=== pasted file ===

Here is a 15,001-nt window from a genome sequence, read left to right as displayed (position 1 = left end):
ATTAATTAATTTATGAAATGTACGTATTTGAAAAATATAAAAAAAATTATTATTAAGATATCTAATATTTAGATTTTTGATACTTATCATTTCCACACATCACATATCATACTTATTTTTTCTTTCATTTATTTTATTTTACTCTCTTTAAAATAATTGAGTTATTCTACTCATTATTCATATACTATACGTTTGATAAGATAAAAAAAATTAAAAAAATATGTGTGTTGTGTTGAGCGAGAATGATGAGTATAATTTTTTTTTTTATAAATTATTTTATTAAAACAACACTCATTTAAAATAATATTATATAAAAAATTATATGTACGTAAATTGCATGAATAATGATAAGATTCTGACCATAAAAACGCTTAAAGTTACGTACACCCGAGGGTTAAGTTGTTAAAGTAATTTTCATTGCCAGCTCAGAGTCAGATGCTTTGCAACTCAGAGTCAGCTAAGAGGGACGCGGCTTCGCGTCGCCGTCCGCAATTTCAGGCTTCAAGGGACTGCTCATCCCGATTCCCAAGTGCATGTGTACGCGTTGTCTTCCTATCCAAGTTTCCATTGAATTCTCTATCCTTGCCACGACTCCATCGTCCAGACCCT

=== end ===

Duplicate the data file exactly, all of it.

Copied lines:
Here is a 15,001-nt window from a genome sequence, read left to right as displayed (position 1 = left end):
ATTAATTAATTTATGAAATGTACGTATTTGAAAAATATAAAAAAAATTATTATTAAGATATCTAATATTTAGATTTTTGATACTTATCATTTCCACACATCACATATCATACTTATTTTTTCTTTCATTTATTTTATTTTACTCTCTTTAAAATAATTGAGTTATTCTACTCATTATTCATATACTATACGTTTGATAAGATAAAAAAAATTAAAAAAATATGTGTGTTGTGTTGAGCGAGAATGATGAGTATAATTTTTTTTTTTATAAATTATTTTATTAAAACAACACTCATTTAAAATAATATTATATAAAAAATTATATGTACGTAAATTGCATGAATAATGATAAGATTCTGACCATAAAAACGCTTAAAGTTACGTACACCCGAGGGTTAAGTTGTTAAAGTAATTTTCATTGCCAGCTCAGAGTCAGATGCTTTGCAACTCAGAGTCAGCTAAGAGGGACGCGGCTTCGCGTCGCCGTCCGCAATTTCAGGCTTCAAGGGACTGCTCATCCCGATTCCCAAGTGCATGTGTACGCGTTGTCTTCCTATCCAAGTTTCCATTGAATTCTCTATCCTTGCCACGACTCCATCGTCCAGACCCT